From Bayo Akomolafe of The Emergence Network:
This time, which some call the Anthropocene, disturbs the idea that we can summarily understand everything that is going on, or that such a venture is even desirable. We can study patterns and notice dynamics, but we can also exercise care and be humble about the reach of language and rhetoric – knowing that (as the Yoruba say) “wisdom is like a baobab tree; one cannot fully embrace it.”
My father would have put that point across quite differently. When he drank his preferred small bottle of Guinness Extra Stout, he would often pour some on the ground – mimicking a libation. I would ask why he had done that and he would say, “we have to leave some for the gods.” He was a Christian, and probably didn’t think too much of gods and libations, but the intelligence of leaving out a piece to bless the one that is consumed always appealed to me going forward.
I found another way to express that idea as Professor Jonathan Miller-Lane drove me into Middlebury College yesterday (Ej and I are being invited as Professors of Practice beginning Fall 2021. I am now here to do some teaching and meet with students. I write you from a desk in the eternal winter of this quaint little Vermontian town and beautiful college, which will soon be our home). He had been listening to another podcast interview that featured fellow Nigerian/Yoruba author Teju Cole. Teju began to speak by using an Inuit word: qarrtsiluni. It means “sitting together in the darkness, waiting for something to happen – to break or burst forth.” It comes from Iñupiaq traditions of honoring a whale with a new song. The men retreat to a special house, in darkness and in stillness. They sit there in qarrtsiluni and speak of beautiful things until a new song bubbles to the surface.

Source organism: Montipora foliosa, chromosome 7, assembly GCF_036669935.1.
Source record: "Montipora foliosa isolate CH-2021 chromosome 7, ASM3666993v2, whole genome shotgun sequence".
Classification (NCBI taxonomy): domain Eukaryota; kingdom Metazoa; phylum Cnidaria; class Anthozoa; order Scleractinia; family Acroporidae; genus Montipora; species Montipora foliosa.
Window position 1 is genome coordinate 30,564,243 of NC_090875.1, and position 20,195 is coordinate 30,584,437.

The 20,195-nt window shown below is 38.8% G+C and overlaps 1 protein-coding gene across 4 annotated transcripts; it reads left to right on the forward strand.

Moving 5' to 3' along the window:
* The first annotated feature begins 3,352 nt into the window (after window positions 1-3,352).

That idea of waiting for something to happen is so offensive to our modern tastes for immediacy and fruitful action. One doesn’t wait if you have to see something happen. One moves. But this idea of urgency often reproduces the same troubles we want to get away from. Moreover the ontology of the realized, resolved, coherent, and watertight individual who acts upon the external world in a bid to save it is a troubled portrait of agency, given our emerging entanglements with the world around us.
This is why I think that “leaving room for the gods”, waiting together for something to happen, and nurturing the kinds of honorific silences that discipline our attempts to model the world within the confines of our eloquence, are often very potent forms of action.
This year, I am pleased to be part of two online courses. “Vulture: Courting the Other/wise in a Time of Breakdown” and “Making Sanctuary”. With the latter, we are exploring what sanctuary means. We are already underway in that process. There is still time, however, to join “Vulture”, which is offered by the organization I co-founded and am privileged to lead as Chief Curator: The Emergence Network. “Vulture” is that beautiful, darkly lit, simmering space of qarrtsiluni where hopelessness, despair, longing, dying, yearning, tears, dis-ease, cynicism, worry and all the inhospitable features of our shared experiences are seen as sacred ground, not enemies.
I hope you’ll join us.